5. senpai71 says:


    See, your reply says what I had hoped TvT’s post would be – pointing out the problems with the investigation. Instead we get a heart-rending story of how we should let her go NOT because she might not have done it, but because she has suffered enough.

    The problems with the investigation are certainly there, but from what I’ve seen, the significant balance of the evidence points to her guilt. Mind you, I’m not sure what standard Italy uses (beyond all reasonable doubt, likelihood, whatever)…

  6. SteveEllwood says:

    Interesting to see a comment “If she were tried in the US there is no way she would have been found guilty.”

    From a European perspective, we’d certainly believe that. If she was Hispanic/Black there’d be a greater chance. We have similar issues, we just tend not to execute people.

    Similarly, since we don’t do the death penalty over here, we’d be pretty reluctant to send our citizens into the maw of your justice system.

    But, then, the USA has always been a tad reluctant to let their citizens face foreign justice… even when they fly planes into cable cars full of people. And pretty keen on extraditing people for actions that aren’t a crime elsewhere (or snatching them in transit).

    You’re in a foreign country, you face a foreign justice system.

    If “Foxy Knoxy” doesn’t present herself in court, I guess she’ll never be able to leave the USA again… without some risk.

    As an aside, a British comedian tweeted, “It would be un-American to extradite Amanda Knox.To really practise what they preach, they should allow Italy to kill her with a drone”. Tasteless; but it does show some underlying feelings.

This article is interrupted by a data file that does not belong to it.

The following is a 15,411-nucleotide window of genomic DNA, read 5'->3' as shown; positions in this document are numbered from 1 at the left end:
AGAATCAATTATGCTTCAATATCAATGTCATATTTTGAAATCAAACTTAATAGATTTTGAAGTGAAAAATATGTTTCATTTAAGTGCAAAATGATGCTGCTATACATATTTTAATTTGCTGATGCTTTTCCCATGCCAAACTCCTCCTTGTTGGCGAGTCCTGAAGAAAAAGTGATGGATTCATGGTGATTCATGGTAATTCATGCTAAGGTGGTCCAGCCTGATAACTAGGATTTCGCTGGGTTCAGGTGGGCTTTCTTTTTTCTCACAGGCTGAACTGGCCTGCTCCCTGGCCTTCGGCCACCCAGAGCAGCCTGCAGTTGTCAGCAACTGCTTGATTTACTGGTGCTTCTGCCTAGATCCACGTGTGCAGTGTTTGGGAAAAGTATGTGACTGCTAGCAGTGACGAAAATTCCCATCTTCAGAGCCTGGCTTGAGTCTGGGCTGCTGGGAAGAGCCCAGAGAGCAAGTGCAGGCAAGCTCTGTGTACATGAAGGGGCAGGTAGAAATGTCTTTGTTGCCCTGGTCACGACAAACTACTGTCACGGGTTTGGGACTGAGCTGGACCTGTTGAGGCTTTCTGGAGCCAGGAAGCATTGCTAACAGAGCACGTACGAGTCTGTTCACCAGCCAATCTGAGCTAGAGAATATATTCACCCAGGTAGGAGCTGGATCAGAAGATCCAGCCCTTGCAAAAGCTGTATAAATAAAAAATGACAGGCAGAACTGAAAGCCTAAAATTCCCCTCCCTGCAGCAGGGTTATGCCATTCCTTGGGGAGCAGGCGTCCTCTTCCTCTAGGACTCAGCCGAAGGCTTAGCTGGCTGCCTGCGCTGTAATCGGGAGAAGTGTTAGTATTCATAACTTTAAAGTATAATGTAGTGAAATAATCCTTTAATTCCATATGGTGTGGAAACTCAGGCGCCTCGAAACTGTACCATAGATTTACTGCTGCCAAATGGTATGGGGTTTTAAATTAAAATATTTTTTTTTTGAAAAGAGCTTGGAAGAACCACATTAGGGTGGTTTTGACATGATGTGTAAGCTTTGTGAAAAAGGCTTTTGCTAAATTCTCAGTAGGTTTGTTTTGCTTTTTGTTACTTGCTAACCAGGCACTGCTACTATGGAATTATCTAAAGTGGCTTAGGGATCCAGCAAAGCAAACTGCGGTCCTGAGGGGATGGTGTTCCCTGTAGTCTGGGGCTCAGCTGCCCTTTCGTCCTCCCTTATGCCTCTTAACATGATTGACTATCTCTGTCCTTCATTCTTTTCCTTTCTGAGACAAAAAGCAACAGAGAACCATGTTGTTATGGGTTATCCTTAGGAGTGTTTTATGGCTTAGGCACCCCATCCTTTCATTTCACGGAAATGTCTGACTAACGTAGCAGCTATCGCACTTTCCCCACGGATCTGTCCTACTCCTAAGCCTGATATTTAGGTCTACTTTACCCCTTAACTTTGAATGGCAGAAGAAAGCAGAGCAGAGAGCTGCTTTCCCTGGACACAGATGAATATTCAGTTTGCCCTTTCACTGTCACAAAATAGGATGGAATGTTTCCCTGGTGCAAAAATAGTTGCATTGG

• senpai71 says:

      “If “Foxy Knoxy” doesn’t present herself in court, I guess she’ll never be able to leave the USA again… without some risk.”

      Oh, she’ll be fine right here. The US has everything she could ever need…

  7. Greg says:

    I’m not an attorney, hence my question and curiosity In the United States, it seems like the accused often files an appeal if s/he is found guilty. Nevertheless, it seems like the prosecutor (that I know of) never files an appeal of an innocent person. Is this even possible? This protection comes from the Fifth Amendment, correct? “…nor shall any person be subject for the same offense to be twice put in jeopardy of life or limb.” Besides the international case and the possibility of extradition, is that what’s making this case so important? Does not Italy afford some sort of double jeopardy to accused people?


  8. Even if sentenced to 28 years I doubt she’d see them (even if she were in Italy). There’s no way she’s going to get extradited, so the hand wringing over what amounts to a symbolic second conviction is a bit much.

    Either she did it, in which case I don’t much care what happens to her life. Or she didn’t, in which case what has happened sucks more than I can imagine.

    At the end of the day if you see the initial case as flawed and as a travesty of justice then everything that comes after will be unjust. If you think the Italians have a fair system of justice then she should go back.

  9. Killing an enemy in war is now causing our enlisted men to serve sentences. Or they are being compelled to watch their squadrons die if they don’t kill. Why is Amanda Knox’s life more important than any other human’s life? It is up to a jury of her peers to give her the benefit of the doubt. I too have doubts but this is how the system works.

  10. Ravi says:

    Amanda and Raffaele are innocent. Persecuting them is a travesty of justice. It is a witch hunt. The Italian police are no better or eorse than the US> We have wrongful convictions but we are able to speak up without fear of being sued for slander. The evidence itself is BS. I mean they video taped themselves collection evidence, breaking every rule in the book. It truly was amazing to see the mop wrapped in gift wrap. The DNA analysis was done in a lab not certified to do Low Copy DNA testing. The machine used was not the right machine. And, where are the electronic data files that van be used to evaluate how the test was run.

    Police should be trusted, but when they lie and hide documents, something smells fishy and they should be called on it.